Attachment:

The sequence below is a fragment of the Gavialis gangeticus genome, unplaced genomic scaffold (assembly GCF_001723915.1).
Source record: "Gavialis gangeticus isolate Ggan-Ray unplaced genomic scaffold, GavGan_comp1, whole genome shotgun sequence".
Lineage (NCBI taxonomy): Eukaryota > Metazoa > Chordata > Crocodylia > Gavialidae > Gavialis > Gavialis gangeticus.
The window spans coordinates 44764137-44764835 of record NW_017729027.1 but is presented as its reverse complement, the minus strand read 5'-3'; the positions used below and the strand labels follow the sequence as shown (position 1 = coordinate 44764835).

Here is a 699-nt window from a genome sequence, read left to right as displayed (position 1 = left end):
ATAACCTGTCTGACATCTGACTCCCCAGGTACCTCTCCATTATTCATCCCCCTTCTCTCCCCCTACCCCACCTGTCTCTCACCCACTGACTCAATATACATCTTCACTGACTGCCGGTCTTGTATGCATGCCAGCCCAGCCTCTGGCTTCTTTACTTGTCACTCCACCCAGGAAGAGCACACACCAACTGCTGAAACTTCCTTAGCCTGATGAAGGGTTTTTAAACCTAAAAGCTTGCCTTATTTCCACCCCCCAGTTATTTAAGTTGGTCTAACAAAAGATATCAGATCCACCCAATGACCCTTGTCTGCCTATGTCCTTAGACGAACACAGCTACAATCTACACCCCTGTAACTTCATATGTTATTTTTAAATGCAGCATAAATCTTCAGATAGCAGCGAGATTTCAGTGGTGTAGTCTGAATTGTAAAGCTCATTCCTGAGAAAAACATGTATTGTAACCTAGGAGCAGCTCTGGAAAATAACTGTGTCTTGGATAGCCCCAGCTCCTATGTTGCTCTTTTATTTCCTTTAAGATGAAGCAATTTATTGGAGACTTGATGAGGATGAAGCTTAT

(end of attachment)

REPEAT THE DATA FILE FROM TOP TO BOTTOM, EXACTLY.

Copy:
The sequence below is a fragment of the Gavialis gangeticus genome, unplaced genomic scaffold (assembly GCF_001723915.1).
Source record: "Gavialis gangeticus isolate Ggan-Ray unplaced genomic scaffold, GavGan_comp1, whole genome shotgun sequence".
Lineage (NCBI taxonomy): Eukaryota > Metazoa > Chordata > Crocodylia > Gavialidae > Gavialis > Gavialis gangeticus.
The window spans coordinates 44764137-44764835 of record NW_017729027.1 but is presented as its reverse complement, the minus strand read 5'-3'; the positions used below and the strand labels follow the sequence as shown (position 1 = coordinate 44764835).

Here is a 699-nt window from a genome sequence, read left to right as displayed (position 1 = left end):
ATAACCTGTCTGACATCTGACTCCCCAGGTACCTCTCCATTATTCATCCCCCTTCTCTCCCCCTACCCCACCTGTCTCTCACCCACTGACTCAATATACATCTTCACTGACTGCCGGTCTTGTATGCATGCCAGCCCAGCCTCTGGCTTCTTTACTTGTCACTCCACCCAGGAAGAGCACACACCAACTGCTGAAACTTCCTTAGCCTGATGAAGGGTTTTTAAACCTAAAAGCTTGCCTTATTTCCACCCCCCAGTTATTTAAGTTGGTCTAACAAAAGATATCAGATCCACCCAATGACCCTTGTCTGCCTATGTCCTTAGACGAACACAGCTACAATCTACACCCCTGTAACTTCATATGTTATTTTTAAATGCAGCATAAATCTTCAGATAGCAGCGAGATTTCAGTGGTGTAGTCTGAATTGTAAAGCTCATTCCTGAGAAAAACATGTATTGTAACCTAGGAGCAGCTCTGGAAAATAACTGTGTCTTGGATAGCCCCAGCTCCTATGTTGCTCTTTTATTTCCTTTAAGATGAAGCAATTTATTGGAGACTTGATGAGGATGAAGCTTAT